Energy Democracy for All

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Energy Democracy is local people having control of how their electricity is produced and distributed to ensure everyone has access to affordable and clean power.

Two decades into the 21st century, advances in solar panels, battery storage, modernized electric grids and other technologies are revolutionizing how our electricity can be produced and distributed. But large utility companies with monopoly control over the market — such as Duke Energy and Dominion Energy — are keeping us locked into using increasingly expensive polluting fuels like coal and fracked gas to generate our electricity.

At the same time, the increasing impacts of global climate change, including dangerous heat waves and severe storms, are taking a toll on countless communities, but especially disadvantaged communities and communities of color. And monopoly utility companies charge ever higher rates while they knowingly continue to worsen the climate crisis.

But a movement toward Energy Democracy is growing across Appalachia and throughout the country. Local individuals and groups are standing up to demand a seat at the table with decision makers to ensure we transition to a system that is affordable and fair, provides community wealth and jobs, and is built on clean, renewable energy.

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Why Energy Democracy?

Learn how monopoly control and a focus on profit have locked us in a pattern of polluting fossil fuels and ever higher rates

Tell Congress: Support new power plant regulations

Our legislators need to support the EPA’s new rules to slash power plant pollution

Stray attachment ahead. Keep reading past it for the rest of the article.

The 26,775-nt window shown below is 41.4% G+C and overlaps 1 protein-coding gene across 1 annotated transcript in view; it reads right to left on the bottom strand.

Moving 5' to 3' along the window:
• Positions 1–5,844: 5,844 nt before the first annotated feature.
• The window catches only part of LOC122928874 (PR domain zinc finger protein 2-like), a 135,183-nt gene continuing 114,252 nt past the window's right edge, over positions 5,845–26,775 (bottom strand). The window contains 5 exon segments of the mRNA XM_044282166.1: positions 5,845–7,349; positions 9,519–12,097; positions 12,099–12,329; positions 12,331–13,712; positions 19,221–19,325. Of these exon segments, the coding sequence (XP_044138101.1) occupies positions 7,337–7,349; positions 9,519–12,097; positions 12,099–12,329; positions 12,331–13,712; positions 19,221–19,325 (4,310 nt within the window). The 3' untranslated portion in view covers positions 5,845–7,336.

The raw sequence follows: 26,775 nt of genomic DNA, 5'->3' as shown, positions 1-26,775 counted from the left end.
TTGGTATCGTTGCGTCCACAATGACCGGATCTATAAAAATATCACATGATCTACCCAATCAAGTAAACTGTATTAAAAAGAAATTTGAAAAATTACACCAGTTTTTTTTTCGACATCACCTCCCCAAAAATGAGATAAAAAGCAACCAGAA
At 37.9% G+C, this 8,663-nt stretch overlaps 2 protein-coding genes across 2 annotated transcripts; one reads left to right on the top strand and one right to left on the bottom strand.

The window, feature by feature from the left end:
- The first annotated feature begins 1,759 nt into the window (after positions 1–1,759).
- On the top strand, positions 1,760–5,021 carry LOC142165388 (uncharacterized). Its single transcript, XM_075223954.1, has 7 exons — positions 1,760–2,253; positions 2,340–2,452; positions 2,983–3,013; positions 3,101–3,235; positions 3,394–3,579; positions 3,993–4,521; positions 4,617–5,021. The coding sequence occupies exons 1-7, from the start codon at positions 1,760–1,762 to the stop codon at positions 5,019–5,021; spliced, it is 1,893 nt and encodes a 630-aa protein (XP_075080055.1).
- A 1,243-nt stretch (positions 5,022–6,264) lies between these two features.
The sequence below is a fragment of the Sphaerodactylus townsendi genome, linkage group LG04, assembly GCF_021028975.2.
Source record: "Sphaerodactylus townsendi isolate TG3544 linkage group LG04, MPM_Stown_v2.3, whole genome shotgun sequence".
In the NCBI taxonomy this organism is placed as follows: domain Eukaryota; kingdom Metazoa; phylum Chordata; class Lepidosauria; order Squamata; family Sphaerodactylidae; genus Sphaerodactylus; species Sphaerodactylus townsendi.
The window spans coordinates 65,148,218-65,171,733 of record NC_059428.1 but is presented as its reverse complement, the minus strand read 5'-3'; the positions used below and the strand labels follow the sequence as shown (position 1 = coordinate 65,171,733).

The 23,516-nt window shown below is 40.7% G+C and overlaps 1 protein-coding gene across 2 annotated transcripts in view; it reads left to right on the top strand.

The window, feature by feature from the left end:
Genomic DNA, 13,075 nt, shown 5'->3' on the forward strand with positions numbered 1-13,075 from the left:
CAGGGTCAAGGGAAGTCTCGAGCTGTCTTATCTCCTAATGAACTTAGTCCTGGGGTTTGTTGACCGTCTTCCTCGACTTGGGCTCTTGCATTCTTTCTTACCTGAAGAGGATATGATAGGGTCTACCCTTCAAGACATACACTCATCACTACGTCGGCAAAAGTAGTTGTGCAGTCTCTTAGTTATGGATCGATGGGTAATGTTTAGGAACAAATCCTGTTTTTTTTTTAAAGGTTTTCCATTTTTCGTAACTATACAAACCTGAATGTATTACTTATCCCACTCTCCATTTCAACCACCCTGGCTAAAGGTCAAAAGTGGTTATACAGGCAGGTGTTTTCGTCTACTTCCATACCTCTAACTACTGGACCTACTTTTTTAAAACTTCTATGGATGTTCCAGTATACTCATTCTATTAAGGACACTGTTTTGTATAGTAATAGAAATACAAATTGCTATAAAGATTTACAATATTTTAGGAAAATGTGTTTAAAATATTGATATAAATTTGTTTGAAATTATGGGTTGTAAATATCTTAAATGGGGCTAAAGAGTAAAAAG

Latest News

As the state falters, local governments support coal ash cleanup

13903637468_1b8703463d_zNorth Carolinians who live near coal ash ponds and have seen local waterways polluted are bravely speaking up about their experiences. And as state government continues to fail to hold Duke accountable for its coal ash pollution, communities are taking a stand against coal ash pollution.

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A “strict proposal” that should be stronger

coal1The N.C. Senate’s coal ash bill would put into law what Duke Energy has already committed to: cleaning up the most high-profile coal ash sites in the state. But in its current form, the proposal gives too much sway to the N.C. Department of Environment and Natural Resources and a coal ash commission that has yet to be created.

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Debunking Duke: Why Captain Abandon is a failed superhero

Water spills_ NC Dan 2Since the Dan River spill in February, Duke Energy has been under immense public pressure to clean up its toxic coal ash legacy without passing the cost on to their ratepayers. Rather than actually cleaning up its coal ash, however, the company is spending millions to clean up its image by launching a that claims, “We’ll do the right thing with our coal ash.” It’s what the “right thing” is that remains contentious.

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North Carolinians Stand Together for Coal Ash Cleanup

10252094_506959482737403_4600067065101973655_nThis month residents and clean water advocates across North Carolina have stood together to demand that Duke Energy clean up its coal ash pollution. On May 1, Appalachian Voices joined hundreds to rally outside Duke’s annual shareholder meeting and a little more than a week later we helped host a community paddle and picnic day on Belews Lake, where the the largest and dirtiest coal plant in North Carolina is located.

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Look out Cleveland: Shareholders, activists converge on Dominion annual shareholder meeting

14887051-largeActivists in Ohio and shareholders from throughout Dominion Virginia Power’s service area including Virginia converged on Cleveland on Wednesday, to greet the company’s CEO, Thomas Farrell, board and shareholders as they gathered for Dominion Resources’ annual meeting.

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Court Grants North Carolinians a Voice in the Coal Ash Lawsuits

906527_10152419133054084_3153136159662225319_oA North Carolina Superior Court judge ruled that conservation groups representing the interests of communities living near coal ash ponds can participate in a lawsuit between Duke and the N.C. Department of Environment and Natural Resources for documented, illegal coal ash pollution across the state.

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